Sarbanes-Oxley compliance, globalization and technology-related risk place information system auditors (IT auditors) in high demand. Graduate students of the Master of Accounting program at Florida International University (FIU) are getting an opportunity to receive hands-on experience using a simulated client within the banking industry to strengthen their skill sets. They also are getting a leg up on others who are interested in IT auditing or other related career paths.
“For my graduate-level class, I wanted to simulate an actual IT audit process to expose and equip students with a strong foundation of knowledge and skills to become successful auditors,” said Antoinette Lynch, who teaches IT audit courses in FIU’s School of Accounting in the College of Business Administration.
To accomplish this, Lynch teamed with Silka M. Gonzalez (MACC ’05), president and founder, Enterprise Risk Management, to design an IT audit case study that took the students through the standard process phases——from meeting the client and preparing an engagement letter to conducting a risk assessment, developing the audit program and issuing a report to management with findings, risks and recommendations.
“We focused on general control risk areas that students would most likely encounter as a user of the system, IT auditor or financial auditor—Microsoft Windows 2003, IBM AS/400, networking components, firewalls, routers and other IT control areas,” Lynch said.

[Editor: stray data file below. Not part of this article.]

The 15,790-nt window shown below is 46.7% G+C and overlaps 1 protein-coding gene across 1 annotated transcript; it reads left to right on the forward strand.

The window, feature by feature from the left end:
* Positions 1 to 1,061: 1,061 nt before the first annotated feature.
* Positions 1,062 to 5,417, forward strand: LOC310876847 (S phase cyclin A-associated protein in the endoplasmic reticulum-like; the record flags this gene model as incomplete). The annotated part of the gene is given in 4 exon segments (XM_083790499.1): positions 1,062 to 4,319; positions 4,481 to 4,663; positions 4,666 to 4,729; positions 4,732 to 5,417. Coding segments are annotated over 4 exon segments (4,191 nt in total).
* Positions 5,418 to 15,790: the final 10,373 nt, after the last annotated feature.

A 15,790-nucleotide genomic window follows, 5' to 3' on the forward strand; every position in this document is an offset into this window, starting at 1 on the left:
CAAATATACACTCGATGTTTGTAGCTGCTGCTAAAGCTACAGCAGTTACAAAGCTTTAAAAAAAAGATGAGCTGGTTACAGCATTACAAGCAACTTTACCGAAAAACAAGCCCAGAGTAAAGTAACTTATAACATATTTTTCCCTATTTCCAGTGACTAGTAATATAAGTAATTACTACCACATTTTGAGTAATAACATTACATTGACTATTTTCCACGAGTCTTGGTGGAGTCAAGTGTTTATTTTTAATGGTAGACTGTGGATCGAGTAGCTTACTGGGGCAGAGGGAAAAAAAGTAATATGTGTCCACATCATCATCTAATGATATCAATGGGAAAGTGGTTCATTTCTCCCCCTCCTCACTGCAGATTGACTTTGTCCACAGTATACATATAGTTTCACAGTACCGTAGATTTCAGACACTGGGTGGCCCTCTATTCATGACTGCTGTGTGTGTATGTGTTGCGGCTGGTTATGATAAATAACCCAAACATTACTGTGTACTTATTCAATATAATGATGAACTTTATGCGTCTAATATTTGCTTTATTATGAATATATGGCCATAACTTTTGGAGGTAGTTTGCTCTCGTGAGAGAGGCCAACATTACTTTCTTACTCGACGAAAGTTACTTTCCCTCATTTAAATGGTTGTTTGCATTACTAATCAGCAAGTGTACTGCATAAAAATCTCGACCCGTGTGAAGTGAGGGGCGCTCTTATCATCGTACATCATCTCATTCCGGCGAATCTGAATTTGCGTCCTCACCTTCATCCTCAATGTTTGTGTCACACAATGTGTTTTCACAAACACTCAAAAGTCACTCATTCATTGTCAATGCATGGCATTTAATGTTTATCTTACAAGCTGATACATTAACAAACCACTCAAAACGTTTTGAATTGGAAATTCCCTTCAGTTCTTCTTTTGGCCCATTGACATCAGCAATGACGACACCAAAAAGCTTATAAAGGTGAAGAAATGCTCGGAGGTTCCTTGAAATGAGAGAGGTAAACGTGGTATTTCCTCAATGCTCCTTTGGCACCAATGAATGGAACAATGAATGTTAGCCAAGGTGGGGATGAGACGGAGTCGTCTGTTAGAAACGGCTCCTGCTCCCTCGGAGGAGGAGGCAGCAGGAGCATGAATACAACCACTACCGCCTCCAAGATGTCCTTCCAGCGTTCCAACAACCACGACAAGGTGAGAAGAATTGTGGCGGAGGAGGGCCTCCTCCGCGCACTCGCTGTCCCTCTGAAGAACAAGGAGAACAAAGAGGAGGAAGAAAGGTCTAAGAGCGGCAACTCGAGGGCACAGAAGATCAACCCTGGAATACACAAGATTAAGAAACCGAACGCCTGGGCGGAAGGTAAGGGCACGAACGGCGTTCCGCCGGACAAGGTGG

In addition to preparing the materials and delivering the lecturers, Gonzalez and three colleagues from her firm provided ongoing guidance to the students.
Case study proves relevant to a variety of accounting roles.
“At some point, these students will be exposed to IT audits and controls,” Gonzalez said. “Whether they work as auditors, controllers, CFOs, CEOs, consultants or business owners, they will be able to use the basic concepts provided by this class throughout their careers.”
This certainly proved true for Annette Jernigan (MACC ’09, BBA ’07), director of property administration, Baptist Health Enterprises, who immediately applied what she learned.
“Before I took this course, IT auditing was intimidating,” she said. “That’s no longer the case. I now have a much deeper understanding of what the IT department needs from me on a day-to-day basis—and the relationship of IT governance to Sarbanes-Oxley and other compliance and security requirements.”